According to a recent study (Clin Gastroenterol Hepatol 2014; 12: 821-27), “in a large mulit-institutional IBD cohort, a low plasma level of 25(OH)D was associated with an increased risk of cancer, especially colorectal cancer.” The study reviewed data from 2809 patients who vitamin D levels check (total cohort 11,028 persons with IBD); nearly a third had vitamin [25(OH)D] levels less than 20 ng/mL. The median followup was 11 years. During this period, 7% developed cancer (excluding nonmelanoma skin cancer). Vitamin D deficiency was associated with an adjusted odds ratio of 1.82 of increased cancer risk.
Like so many other studies, this study is another reason for vitamin D manufacturers to feel pretty good. The associated editorial provides some helpful context (pgs 828-30). The evidence regarding vitamin D dates back to at least 1980 when there was an observed higher incidence of colorectal cancer (CRC) mortality in regions with low solar radiation levels. Similar findings were noted with breast cancer.
There is biologic plausibility to the importance of vitamin D with regard to cancer as it is involved in “cell signaling, cell proliferation, cell apoptosis, cell adhesion, angiogenesis and it can up-regulate tumor suppressor genes.” A number of reviews have shown an inverse relationship to vitamin D levels and CRC risk.
The editorial points out a number of potential flaws. “For instance, those who had vitamin D measured may have been among the more ill patients…they may have been the most malnourished.” “Whether patients had concurrent …primary sclerosing cholangitis was also omitted.”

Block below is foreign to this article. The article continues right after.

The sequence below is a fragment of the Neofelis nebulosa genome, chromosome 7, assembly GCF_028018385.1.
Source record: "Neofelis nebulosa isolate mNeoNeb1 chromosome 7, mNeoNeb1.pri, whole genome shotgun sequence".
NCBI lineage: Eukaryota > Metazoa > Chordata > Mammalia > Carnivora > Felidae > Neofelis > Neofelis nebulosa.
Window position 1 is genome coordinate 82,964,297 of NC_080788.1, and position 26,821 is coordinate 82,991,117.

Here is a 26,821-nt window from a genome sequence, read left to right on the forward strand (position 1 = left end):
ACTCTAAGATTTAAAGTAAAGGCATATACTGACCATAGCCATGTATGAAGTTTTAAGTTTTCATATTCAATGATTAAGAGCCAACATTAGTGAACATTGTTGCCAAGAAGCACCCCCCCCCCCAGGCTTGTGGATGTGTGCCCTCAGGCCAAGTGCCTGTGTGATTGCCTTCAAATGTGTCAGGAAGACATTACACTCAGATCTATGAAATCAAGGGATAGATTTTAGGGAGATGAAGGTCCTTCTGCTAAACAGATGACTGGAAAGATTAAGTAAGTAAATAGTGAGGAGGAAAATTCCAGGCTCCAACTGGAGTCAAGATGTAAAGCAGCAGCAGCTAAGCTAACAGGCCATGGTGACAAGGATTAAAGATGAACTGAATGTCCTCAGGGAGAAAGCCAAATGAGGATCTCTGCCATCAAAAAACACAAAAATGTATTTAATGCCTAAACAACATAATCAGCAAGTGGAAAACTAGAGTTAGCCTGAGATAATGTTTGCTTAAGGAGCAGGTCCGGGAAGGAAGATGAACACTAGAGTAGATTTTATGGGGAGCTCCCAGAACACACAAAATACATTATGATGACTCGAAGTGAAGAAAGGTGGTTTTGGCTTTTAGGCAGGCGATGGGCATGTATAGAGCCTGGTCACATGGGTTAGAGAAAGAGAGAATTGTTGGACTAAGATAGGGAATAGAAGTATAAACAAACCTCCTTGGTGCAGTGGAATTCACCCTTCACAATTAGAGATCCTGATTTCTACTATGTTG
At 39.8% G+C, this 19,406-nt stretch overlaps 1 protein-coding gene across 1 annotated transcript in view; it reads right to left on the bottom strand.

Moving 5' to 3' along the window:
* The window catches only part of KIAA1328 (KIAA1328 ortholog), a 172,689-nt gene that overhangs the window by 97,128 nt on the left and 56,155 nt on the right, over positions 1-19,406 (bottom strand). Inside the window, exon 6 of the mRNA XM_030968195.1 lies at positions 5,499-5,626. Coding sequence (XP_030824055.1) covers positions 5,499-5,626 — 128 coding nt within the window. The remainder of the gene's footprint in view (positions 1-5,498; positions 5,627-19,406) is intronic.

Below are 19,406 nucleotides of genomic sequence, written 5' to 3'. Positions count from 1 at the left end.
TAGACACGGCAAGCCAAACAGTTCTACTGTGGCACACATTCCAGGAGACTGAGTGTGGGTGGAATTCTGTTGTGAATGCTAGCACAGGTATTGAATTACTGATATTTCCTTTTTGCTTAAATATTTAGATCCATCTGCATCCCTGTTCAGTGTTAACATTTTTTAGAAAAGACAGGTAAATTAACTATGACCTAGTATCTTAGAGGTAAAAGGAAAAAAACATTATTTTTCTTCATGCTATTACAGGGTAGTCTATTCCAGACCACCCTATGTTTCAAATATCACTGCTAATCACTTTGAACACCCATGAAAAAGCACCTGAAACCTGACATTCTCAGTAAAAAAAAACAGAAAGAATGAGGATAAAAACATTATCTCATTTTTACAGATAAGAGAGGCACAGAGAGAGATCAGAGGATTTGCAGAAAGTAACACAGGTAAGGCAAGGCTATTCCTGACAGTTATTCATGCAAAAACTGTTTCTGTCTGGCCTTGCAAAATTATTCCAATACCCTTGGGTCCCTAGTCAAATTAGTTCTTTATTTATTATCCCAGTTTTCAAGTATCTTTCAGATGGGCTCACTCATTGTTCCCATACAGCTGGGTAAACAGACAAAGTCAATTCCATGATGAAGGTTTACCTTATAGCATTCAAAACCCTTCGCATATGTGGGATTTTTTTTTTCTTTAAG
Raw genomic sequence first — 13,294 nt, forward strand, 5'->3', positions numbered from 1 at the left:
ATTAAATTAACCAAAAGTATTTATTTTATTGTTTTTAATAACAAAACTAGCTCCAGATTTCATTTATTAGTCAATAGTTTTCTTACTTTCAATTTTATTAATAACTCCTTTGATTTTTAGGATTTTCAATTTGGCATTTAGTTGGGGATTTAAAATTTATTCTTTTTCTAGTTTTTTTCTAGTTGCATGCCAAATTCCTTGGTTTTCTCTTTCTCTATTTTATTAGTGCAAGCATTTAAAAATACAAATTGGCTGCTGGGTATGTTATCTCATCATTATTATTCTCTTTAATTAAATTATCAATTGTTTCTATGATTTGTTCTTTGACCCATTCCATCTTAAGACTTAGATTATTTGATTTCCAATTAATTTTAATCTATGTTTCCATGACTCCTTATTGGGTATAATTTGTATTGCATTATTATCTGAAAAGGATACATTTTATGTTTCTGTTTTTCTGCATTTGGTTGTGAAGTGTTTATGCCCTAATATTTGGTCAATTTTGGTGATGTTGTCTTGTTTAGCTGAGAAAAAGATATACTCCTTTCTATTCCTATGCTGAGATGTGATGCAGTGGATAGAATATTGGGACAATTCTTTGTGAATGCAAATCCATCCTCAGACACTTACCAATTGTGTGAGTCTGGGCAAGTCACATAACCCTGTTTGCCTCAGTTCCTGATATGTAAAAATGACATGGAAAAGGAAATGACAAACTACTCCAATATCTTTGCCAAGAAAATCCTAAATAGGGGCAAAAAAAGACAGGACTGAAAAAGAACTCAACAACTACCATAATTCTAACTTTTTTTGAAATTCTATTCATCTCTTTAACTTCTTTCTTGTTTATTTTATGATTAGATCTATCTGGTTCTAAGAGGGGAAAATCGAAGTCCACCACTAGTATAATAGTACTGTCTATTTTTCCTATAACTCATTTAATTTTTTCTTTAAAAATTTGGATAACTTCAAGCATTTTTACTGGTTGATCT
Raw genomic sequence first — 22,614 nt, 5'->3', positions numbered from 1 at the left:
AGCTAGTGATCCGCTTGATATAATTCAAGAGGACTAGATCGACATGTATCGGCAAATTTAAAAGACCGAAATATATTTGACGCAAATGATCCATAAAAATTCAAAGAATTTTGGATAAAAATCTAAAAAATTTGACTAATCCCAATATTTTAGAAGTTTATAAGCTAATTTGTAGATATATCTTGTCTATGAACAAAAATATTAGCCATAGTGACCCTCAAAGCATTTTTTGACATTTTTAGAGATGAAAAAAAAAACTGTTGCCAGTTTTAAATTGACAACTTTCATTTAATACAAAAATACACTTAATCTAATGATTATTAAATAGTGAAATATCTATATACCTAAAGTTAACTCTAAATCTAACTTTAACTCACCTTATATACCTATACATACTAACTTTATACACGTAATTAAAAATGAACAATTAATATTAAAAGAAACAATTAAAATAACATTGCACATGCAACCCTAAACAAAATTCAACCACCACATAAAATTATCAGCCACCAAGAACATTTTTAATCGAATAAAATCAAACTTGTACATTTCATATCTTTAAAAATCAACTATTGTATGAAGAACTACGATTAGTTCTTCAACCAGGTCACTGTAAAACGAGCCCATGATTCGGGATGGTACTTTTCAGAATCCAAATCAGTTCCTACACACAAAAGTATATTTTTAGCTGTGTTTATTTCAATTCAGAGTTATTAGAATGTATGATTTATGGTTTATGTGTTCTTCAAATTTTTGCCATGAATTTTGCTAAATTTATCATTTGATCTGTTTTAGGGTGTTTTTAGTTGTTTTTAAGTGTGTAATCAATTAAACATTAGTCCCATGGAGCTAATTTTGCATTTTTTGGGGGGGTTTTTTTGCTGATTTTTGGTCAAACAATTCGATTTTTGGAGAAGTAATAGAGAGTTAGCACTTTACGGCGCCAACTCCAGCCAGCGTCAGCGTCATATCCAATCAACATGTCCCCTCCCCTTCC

Take-home message (from editorial): “Although the authors have identified an association, for several reasons it may be spurious…the jury is still out as to what impact maintaining normal vitamin D levels may have on reducing inflammation and modulating cancer risk in chronic inflammatory diseases. However, it is healthful to have adequate vitamin D.” In Manitoba, the authors recommend that all of their patients receive vitamin D supplementation. In areas with more sun, checking levels may be worthwhile.
- Explaining the Vitamin D Paradox | gutsandgrowth
- Common to be “D–ficient” | gutsandgrowth
- Vitamin D deficiency and metabolism in pediatric … – gutsandgrowth
- Vitamin D, IBD, and Causality | gutsandgrowth
- Will Vitamin D Prevent Osteoporosis –Probably Not | gutsandgrowth
Disclaimer: These blog posts are for educational purposes only. Specific dosing of medications/diets (along with potential adverse effects) should be confirmed by prescribing physician/nutritionist. This content is not a substitute for medical advice, diagnosis or treatment provided by a qualified healthcare provider. Always seek the advice of your physician or other qualified health provider with any questions you may have regarding a condition.
Pingback: Vitamin D in Preterm Infants | gutsandgrowth
Pingback: Single High-Dose Oral Vitamin D Therapy (Stoss) for Children with Inflammatory Bowel Disease | gutsandgrowth
Pingback: Vitamin D and IBD, More Data | gutsandgrowth
Pingback: Nutrition Week (Day 7) Connecting Epidemiology and Diet in Inflammatory Bowel Disease | gutsandgrowth